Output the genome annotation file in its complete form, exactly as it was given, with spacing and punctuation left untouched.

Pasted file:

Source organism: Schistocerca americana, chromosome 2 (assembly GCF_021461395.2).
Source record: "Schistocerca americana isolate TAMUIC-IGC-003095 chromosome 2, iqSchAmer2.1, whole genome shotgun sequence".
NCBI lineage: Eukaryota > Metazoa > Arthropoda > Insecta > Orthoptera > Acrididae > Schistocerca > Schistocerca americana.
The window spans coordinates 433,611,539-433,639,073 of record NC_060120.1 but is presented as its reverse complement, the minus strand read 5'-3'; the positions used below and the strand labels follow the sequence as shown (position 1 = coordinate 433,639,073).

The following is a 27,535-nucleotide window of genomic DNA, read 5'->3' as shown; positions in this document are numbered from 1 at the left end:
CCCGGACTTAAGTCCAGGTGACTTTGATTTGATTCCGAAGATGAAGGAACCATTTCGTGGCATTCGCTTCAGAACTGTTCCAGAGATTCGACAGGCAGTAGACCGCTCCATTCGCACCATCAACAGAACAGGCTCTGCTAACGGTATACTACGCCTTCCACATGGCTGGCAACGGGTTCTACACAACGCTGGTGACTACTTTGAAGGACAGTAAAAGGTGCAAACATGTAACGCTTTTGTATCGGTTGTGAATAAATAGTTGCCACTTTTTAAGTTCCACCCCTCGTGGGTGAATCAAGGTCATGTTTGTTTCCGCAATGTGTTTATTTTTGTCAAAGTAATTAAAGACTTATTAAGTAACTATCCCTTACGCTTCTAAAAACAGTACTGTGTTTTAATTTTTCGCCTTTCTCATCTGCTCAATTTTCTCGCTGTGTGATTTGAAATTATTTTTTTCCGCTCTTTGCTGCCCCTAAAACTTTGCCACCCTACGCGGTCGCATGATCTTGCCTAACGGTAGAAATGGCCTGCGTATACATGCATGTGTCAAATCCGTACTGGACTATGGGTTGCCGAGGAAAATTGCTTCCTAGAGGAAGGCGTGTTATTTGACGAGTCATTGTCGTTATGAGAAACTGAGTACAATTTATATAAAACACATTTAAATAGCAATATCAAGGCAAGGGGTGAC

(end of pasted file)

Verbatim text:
Source organism: Schistocerca americana, chromosome 2 (assembly GCF_021461395.2).
Source record: "Schistocerca americana isolate TAMUIC-IGC-003095 chromosome 2, iqSchAmer2.1, whole genome shotgun sequence".
NCBI lineage: Eukaryota > Metazoa > Arthropoda > Insecta > Orthoptera > Acrididae > Schistocerca > Schistocerca americana.
The window spans coordinates 433,611,539-433,639,073 of record NC_060120.1 but is presented as its reverse complement, the minus strand read 5'-3'; the positions used below and the strand labels follow the sequence as shown (position 1 = coordinate 433,639,073).

The following is a 27,535-nucleotide window of genomic DNA, read 5'->3' as shown; positions in this document are numbered from 1 at the left end:
CCCGGACTTAAGTCCAGGTGACTTTGATTTGATTCCGAAGATGAAGGAACCATTTCGTGGCATTCGCTTCAGAACTGTTCCAGAGATTCGACAGGCAGTAGACCGCTCCATTCGCACCATCAACAGAACAGGCTCTGCTAACGGTATACTACGCCTTCCACATGGCTGGCAACGGGTTCTACACAACGCTGGTGACTACTTTGAAGGACAGTAAAAGGTGCAAACATGTAACGCTTTTGTATCGGTTGTGAATAAATAGTTGCCACTTTTTAAGTTCCACCCCTCGTGGGTGAATCAAGGTCATGTTTGTTTCCGCAATGTGTTTATTTTTGTCAAAGTAATTAAAGACTTATTAAGTAACTATCCCTTACGCTTCTAAAAACAGTACTGTGTTTTAATTTTTCGCCTTTCTCATCTGCTCAATTTTCTCGCTGTGTGATTTGAAATTATTTTTTTCCGCTCTTTGCTGCCCCTAAAACTTTGCCACCCTACGCGGTCGCATGATCTTGCCTAACGGTAGAAATGGCCTGCGTATACATGCATGTGTCAAATCCGTACTGGACTATGGGTTGCCGAGGAAAATTGCTTCCTAGAGGAAGGCGTGTTATTTGACGAGTCATTGTCGTTATGAGAAACTGAGTACAATTTATATAAAACACATTTAAATAGCAATATCAAGGCAAGGGGTGAC